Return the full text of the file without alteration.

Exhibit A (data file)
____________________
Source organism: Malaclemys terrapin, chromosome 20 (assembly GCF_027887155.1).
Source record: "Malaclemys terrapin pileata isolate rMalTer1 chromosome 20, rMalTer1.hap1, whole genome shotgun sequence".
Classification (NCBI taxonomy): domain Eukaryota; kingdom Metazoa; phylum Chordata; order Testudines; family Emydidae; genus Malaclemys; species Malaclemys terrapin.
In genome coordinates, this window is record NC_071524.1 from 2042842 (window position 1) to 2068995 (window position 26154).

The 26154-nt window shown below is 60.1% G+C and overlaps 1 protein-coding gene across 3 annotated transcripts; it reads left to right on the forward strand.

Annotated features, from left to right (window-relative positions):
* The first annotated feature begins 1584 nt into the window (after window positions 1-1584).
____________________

Source organism: Malaclemys terrapin, chromosome 20 (assembly GCF_027887155.1).
Source record: "Malaclemys terrapin pileata isolate rMalTer1 chromosome 20, rMalTer1.hap1, whole genome shotgun sequence".
Classification (NCBI taxonomy): domain Eukaryota; kingdom Metazoa; phylum Chordata; order Testudines; family Emydidae; genus Malaclemys; species Malaclemys terrapin.
In genome coordinates, this window is record NC_071524.1 from 2042842 (window position 1) to 2068995 (window position 26154).

The 26154-nt window shown below is 60.1% G+C and overlaps 1 protein-coding gene across 3 annotated transcripts; it reads left to right on the forward strand.

Annotated features, from left to right (window-relative positions):
* The first annotated feature begins 1584 nt into the window (after window positions 1-1584).